Apparently, Black Holes Can Eat Each Other

In 2015 humanity detected, for the first time, the merger of two black holes by measuring the gravitational waves emitted by the collision that happened 1.3 billion years ago.

World's Oldest Tattoos Found on Pair of Egyptian Mummies

According to research first published in the Journal of Archaeological Science, researchers have discovered tattoos on a male and female pair of Egyptian mummies that are 5,000 years old, from between 3351 and 3017 BCE. The image above is from the woman. What appears to modern readers to be four "s" shapes are tattooed on her upper arm and shoulder. The male mummy has a tattoo on his upper arm of two slightly overlapped horned animals thought to be a bull and a sheep.

The mummies are not recent finds. They have been living in the British Museum, in London, for over 100 years! The dark splotches on their skin was dismissed as due to the effects of age. Modern technology - CT scanning, radiocarbon dating, and infrared images - recently revealed the true importance of those splotches. These two mummies are about 1,000 years older than the previously-known oldest tattoo.

Whaling Is Older Than You Think

Whaling, or the hunting of the ocean's whales, has a long history. Norwegians hunted whales as early as 2,000 BCE. The practice also has deep historical roots among the Japanese and Inuit.

Stop! In The Name Of History

Okay, that title is a complete joke, but with this artifact...just couldn't resist. Behold a hand-shaped stamp, made by the Olmecs sometime between 1000 and 600 BCE. It was found at Las Bocas, Mexico.

Flat stamps, such as this one, and roller stamps, meant to make a full rotation, have been found at multiple pre-Olmec and Olmec sites in Central America.

Immigrants have been 'moving and mixing' across Europe since ancient times, DNA research reveals

Groundbreaking research into the DNA of early Europeans has allowed unprecedented insight into the movement of people and cultures across the ancient world. Carried out by a large team of scientists from several international institutions, the ambitious genetic analysis of hundreds of human specimens from the Neolithic period, Copper Age and Bronze Age represents a fundamental challenge to traditional views about migration throughout history.

No European is “from” anywhere, is the conclusion of the study.The assumption that present-day people are directly descended from the people who always lived in that same area – is wrong almost everywhere.

Large Discovery Of 26th Century Dynasty Cemetery Found In Egypt

The Egyptian Ministry of Antiquities recently announced the discovery of a 26th-Dynasty (664–525 BCE) cemetery in Middle Egypt. Three months of excavations have discovered a group of tombs and burials that belong to priests of the ancient Egyptian god Thoth, the main deity of the 15th nome and its capital Al-Ashmounein. So far, the excavation team has found a tomb belonging to Hersa-Essei, a high priest of the god Thoth, and the mummy of the high priest Djehuty-Irdy-Es. A total of 40 limestone sarcophagi have been recovered to date, of different shapes and sizes, some of them with anthropoid lids decorated with the names and different titles of their owners.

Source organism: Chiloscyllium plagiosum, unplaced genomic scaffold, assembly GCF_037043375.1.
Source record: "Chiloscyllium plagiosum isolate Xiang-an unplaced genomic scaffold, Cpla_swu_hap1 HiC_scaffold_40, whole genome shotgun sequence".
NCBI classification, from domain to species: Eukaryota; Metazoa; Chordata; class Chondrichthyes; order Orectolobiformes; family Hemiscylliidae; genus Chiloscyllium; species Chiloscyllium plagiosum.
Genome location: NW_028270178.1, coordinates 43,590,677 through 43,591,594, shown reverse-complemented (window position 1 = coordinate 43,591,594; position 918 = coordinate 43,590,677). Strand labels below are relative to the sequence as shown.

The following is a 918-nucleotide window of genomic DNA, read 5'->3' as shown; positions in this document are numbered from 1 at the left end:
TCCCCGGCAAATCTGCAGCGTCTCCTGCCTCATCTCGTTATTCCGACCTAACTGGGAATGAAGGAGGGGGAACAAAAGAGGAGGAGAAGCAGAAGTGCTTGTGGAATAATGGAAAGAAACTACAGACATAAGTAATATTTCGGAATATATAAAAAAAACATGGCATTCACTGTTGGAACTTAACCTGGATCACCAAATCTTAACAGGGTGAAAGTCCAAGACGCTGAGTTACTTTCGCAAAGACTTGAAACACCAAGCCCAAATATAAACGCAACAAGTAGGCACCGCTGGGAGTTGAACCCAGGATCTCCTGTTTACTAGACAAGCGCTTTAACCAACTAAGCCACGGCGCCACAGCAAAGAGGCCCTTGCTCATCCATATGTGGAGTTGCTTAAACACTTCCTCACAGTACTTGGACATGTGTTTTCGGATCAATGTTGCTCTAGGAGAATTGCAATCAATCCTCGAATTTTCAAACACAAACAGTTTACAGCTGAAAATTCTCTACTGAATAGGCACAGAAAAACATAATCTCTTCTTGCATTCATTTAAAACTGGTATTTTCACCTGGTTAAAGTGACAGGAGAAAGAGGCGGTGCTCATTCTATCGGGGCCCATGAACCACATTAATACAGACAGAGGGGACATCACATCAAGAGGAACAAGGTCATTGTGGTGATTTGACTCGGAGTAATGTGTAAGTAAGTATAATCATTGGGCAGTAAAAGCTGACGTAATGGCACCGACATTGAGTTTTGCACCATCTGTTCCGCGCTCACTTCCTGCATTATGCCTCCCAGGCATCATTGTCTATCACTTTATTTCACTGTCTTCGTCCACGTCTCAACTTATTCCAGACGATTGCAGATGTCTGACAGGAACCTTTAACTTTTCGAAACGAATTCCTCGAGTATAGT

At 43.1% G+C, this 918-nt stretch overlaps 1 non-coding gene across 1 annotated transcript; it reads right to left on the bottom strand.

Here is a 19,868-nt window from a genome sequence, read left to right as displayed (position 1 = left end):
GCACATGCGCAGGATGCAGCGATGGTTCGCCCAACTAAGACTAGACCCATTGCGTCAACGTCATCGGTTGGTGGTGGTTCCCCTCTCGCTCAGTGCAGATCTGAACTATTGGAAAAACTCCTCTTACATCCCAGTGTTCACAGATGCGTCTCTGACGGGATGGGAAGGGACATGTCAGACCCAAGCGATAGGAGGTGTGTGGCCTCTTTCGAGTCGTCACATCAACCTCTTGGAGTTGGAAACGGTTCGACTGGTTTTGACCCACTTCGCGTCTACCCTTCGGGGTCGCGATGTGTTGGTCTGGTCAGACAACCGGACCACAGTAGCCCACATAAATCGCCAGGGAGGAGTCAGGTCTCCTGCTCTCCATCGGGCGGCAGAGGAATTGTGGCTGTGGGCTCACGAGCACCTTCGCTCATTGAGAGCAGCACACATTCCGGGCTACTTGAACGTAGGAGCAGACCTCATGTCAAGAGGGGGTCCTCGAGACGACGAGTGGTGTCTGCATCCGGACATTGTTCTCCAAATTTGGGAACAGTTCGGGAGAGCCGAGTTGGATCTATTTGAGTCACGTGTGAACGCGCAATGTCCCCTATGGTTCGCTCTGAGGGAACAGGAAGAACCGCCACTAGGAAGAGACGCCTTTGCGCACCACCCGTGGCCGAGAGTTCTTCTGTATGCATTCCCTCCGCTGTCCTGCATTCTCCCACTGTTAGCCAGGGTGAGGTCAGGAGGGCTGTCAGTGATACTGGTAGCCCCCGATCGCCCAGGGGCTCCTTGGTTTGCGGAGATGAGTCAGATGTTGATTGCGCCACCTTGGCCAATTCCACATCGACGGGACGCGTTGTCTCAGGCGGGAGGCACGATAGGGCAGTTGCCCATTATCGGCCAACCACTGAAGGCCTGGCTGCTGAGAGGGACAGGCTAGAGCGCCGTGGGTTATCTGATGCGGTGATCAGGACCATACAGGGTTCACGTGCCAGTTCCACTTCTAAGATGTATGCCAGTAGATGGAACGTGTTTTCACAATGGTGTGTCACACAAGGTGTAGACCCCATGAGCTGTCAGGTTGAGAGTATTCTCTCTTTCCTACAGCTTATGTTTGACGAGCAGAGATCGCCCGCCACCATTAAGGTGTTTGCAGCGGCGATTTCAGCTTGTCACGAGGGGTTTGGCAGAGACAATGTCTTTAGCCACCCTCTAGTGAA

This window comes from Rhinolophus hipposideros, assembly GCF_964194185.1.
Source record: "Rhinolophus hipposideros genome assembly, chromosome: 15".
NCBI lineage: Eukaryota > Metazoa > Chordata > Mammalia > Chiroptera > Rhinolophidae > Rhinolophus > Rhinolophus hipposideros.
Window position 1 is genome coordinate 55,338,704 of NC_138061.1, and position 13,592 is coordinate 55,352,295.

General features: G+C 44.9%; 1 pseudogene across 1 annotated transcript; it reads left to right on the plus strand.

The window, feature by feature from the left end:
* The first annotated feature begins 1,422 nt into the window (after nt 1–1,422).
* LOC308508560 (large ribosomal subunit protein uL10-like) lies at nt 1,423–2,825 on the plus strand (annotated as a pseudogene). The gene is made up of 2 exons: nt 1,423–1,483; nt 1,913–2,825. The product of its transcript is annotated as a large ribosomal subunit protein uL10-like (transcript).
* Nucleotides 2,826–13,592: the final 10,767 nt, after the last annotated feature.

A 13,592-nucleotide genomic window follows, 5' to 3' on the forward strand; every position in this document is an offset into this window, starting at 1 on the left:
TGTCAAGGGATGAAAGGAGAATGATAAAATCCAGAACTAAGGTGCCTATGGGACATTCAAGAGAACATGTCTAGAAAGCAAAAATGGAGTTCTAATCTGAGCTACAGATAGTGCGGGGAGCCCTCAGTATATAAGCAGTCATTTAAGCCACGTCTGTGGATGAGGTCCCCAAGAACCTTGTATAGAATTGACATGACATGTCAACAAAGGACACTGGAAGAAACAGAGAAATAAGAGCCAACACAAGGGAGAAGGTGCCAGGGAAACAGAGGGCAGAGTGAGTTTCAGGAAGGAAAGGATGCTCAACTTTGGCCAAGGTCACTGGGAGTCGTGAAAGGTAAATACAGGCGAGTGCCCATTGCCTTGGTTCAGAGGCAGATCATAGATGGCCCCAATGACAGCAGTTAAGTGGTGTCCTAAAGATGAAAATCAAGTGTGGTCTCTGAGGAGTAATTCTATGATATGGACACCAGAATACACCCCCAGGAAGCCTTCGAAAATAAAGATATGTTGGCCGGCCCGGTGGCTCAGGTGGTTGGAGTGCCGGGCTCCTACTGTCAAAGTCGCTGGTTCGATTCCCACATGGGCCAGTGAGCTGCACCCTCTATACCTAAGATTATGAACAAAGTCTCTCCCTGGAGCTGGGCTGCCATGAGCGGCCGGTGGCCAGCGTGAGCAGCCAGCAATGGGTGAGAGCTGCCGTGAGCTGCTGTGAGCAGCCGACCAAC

The Earliest Plague

Signs of smallpox appear on an Egyptian mummy who died around 1100 BCE.

Historically Important Seal Uncovered In Jerusalem

Archaeologists have unearthed a one-centimeter clay nugget that appears to bear the name of the Prophet Isaiah. Since about half of the clay seal's impression is missing, we cannot reconstruct what the seal was for or what it said. But thankfully, what was left was enough to make history. It reads "Isaiah." Dating to about 700 BCE, that makes the impression the earliest reference to Hebrew prophet Isaiah, who has his own book of the Bible. Yesha’yah(u), Isaiah in Hebrew, is followed by the letters “nvy” — the first three letters of the Hebrew for prophet.

The seal impression, or bulla, was discovered in an archeological excavation at the Ophel, at the foot of the southern wall of the Temple Mount in Jerusalem, in a structure thought last used by the royal bakers.

The Expedition to Punt

Follow an Egyptian pharaoh's voyage to the fabled Land of Punt, as chronicled in an ancient wall carving. It's an interactive wall!

Here's the background: In the 1400s BCE, the Egyptian pharaoh Hatshepsut, a woman who ruled as a king, launched a fabled expedition to a far-away land known as Punt. After it came back successfully, she had the journey carved in a stone bas-relief. So people would always know the great deeds of Hatshepsut. Given that its 3,400 years later and someone created an interactive with the bas-relief she had carved, on the world wide web for anyone to use, I think Hatshepsut succeeded.

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    By Lillian Audette

    This blog is a collection of the interesting, the weird, and sometimes the need-to-know about history, culled from around the internet. It has pictures, it has quotes, it occasionally has my own opinions on things. If you want to know more about anything posted, follow the link at the "source" on the bottom of each post. And if you really like my work, buy me a coffee or become a patron!

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